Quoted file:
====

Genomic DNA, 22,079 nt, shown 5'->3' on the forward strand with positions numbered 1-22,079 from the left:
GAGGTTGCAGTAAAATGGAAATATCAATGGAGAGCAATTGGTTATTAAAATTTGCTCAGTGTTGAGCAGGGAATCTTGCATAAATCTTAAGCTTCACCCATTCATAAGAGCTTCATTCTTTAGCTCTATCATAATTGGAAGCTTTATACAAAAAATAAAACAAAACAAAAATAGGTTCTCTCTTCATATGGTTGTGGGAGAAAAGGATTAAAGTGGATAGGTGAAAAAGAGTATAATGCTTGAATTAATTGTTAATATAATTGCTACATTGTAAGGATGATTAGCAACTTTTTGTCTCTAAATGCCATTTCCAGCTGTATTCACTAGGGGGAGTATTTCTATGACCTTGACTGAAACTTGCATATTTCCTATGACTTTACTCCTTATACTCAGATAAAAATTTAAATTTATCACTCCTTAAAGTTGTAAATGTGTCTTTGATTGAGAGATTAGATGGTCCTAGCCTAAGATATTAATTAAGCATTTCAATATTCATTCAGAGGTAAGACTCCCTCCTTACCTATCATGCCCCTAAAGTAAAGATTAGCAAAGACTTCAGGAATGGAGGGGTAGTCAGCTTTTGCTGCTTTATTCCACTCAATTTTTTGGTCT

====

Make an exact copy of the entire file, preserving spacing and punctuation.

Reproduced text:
Genomic DNA, 22,079 nt, shown 5'->3' on the forward strand with positions numbered 1-22,079 from the left:
GAGGTTGCAGTAAAATGGAAATATCAATGGAGAGCAATTGGTTATTAAAATTTGCTCAGTGTTGAGCAGGGAATCTTGCATAAATCTTAAGCTTCACCCATTCATAAGAGCTTCATTCTTTAGCTCTATCATAATTGGAAGCTTTATACAAAAAATAAAACAAAACAAAAATAGGTTCTCTCTTCATATGGTTGTGGGAGAAAAGGATTAAAGTGGATAGGTGAAAAAGAGTATAATGCTTGAATTAATTGTTAATATAATTGCTACATTGTAAGGATGATTAGCAACTTTTTGTCTCTAAATGCCATTTCCAGCTGTATTCACTAGGGGGAGTATTTCTATGACCTTGACTGAAACTTGCATATTTCCTATGACTTTACTCCTTATACTCAGATAAAAATTTAAATTTATCACTCCTTAAAGTTGTAAATGTGTCTTTGATTGAGAGATTAGATGGTCCTAGCCTAAGATATTAATTAAGCATTTCAATATTCATTCAGAGGTAAGACTCCCTCCTTACCTATCATGCCCCTAAAGTAAAGATTAGCAAAGACTTCAGGAATGGAGGGGTAGTCAGCTTTTGCTGCTTTATTCCACTCAATTTTTTGGTCT